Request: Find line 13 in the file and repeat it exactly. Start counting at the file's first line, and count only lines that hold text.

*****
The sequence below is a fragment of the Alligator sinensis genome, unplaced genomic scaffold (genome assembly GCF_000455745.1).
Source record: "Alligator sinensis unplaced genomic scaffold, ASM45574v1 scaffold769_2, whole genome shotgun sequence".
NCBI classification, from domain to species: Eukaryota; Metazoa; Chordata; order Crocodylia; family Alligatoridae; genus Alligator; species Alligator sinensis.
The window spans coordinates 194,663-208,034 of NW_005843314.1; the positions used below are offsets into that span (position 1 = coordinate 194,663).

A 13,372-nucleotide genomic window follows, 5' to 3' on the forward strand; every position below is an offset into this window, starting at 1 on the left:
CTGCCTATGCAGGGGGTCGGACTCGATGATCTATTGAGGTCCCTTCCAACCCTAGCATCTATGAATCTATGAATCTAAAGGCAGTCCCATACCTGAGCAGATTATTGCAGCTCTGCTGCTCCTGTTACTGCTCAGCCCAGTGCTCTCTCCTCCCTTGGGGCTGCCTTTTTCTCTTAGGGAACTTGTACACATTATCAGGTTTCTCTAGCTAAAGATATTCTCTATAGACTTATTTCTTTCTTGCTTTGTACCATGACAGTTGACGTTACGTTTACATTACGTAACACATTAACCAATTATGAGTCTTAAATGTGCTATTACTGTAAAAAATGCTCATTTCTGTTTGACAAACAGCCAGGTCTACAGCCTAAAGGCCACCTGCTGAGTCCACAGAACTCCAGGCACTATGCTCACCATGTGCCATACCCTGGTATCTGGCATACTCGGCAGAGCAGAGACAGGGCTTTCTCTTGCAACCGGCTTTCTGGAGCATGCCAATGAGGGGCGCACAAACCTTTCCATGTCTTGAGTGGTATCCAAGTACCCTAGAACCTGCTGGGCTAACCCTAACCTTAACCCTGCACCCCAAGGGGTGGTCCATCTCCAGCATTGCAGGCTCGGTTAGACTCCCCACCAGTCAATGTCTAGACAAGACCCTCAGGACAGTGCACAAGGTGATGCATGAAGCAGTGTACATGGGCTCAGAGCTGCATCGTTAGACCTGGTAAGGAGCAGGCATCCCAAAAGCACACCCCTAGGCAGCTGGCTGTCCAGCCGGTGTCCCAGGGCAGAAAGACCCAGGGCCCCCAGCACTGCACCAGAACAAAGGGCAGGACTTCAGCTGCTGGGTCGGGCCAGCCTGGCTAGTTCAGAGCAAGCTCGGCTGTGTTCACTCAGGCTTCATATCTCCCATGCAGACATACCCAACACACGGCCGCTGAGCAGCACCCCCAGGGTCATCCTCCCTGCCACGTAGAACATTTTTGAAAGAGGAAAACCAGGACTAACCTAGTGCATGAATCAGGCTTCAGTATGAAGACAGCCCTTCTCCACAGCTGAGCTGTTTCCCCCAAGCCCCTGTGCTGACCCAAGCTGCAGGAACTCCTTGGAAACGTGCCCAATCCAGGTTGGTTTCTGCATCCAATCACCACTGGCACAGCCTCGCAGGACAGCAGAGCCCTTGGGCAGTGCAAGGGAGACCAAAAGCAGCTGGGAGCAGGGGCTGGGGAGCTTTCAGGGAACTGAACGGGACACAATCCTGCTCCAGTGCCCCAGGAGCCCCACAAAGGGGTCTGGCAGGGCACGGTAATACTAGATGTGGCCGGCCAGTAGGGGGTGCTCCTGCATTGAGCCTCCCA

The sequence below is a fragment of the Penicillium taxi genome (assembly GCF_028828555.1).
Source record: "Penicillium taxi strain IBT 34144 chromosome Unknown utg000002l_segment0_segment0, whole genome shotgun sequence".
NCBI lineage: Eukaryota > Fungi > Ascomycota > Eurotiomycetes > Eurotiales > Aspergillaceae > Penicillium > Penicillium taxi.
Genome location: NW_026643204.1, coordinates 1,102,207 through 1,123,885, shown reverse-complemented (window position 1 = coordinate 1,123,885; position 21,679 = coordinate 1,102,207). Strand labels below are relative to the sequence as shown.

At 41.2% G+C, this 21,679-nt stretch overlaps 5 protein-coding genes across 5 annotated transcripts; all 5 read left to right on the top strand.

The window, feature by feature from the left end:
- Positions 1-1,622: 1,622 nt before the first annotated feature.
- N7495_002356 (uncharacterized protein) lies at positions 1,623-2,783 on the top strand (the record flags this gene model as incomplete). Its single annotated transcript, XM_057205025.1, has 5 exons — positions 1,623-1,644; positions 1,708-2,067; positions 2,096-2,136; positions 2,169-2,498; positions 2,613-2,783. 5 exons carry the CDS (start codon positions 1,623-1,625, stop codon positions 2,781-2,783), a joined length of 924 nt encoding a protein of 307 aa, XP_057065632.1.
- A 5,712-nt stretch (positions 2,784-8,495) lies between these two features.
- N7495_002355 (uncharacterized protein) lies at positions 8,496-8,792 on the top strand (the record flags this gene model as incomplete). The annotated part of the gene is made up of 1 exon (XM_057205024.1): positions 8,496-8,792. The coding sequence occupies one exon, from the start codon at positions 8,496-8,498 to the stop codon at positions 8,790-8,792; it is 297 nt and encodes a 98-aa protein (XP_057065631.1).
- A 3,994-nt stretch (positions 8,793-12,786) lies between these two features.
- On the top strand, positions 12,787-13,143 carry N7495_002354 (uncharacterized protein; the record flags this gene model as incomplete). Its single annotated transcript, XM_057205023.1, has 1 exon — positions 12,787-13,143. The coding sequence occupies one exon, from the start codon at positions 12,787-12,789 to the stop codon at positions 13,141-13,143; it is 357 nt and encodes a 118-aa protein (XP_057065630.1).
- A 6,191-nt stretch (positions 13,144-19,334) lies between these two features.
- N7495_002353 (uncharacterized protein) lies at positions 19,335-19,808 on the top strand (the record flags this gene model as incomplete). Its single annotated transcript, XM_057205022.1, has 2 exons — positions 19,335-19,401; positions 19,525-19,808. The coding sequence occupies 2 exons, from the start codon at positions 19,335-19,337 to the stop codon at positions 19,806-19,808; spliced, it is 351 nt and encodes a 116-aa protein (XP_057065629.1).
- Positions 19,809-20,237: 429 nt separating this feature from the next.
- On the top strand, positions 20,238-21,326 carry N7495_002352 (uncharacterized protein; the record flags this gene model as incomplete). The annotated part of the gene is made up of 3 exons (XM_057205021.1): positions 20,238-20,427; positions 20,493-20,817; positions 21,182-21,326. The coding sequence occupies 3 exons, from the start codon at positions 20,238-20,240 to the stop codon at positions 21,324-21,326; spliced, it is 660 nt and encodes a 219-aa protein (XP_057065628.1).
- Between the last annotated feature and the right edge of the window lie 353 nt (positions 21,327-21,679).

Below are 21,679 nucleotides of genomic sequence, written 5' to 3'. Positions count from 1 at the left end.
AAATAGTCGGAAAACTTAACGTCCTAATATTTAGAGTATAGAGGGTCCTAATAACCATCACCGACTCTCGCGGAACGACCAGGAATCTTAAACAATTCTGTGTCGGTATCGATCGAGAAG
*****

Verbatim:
- Positions 1-1,622: 1,622 nt before the first annotated feature.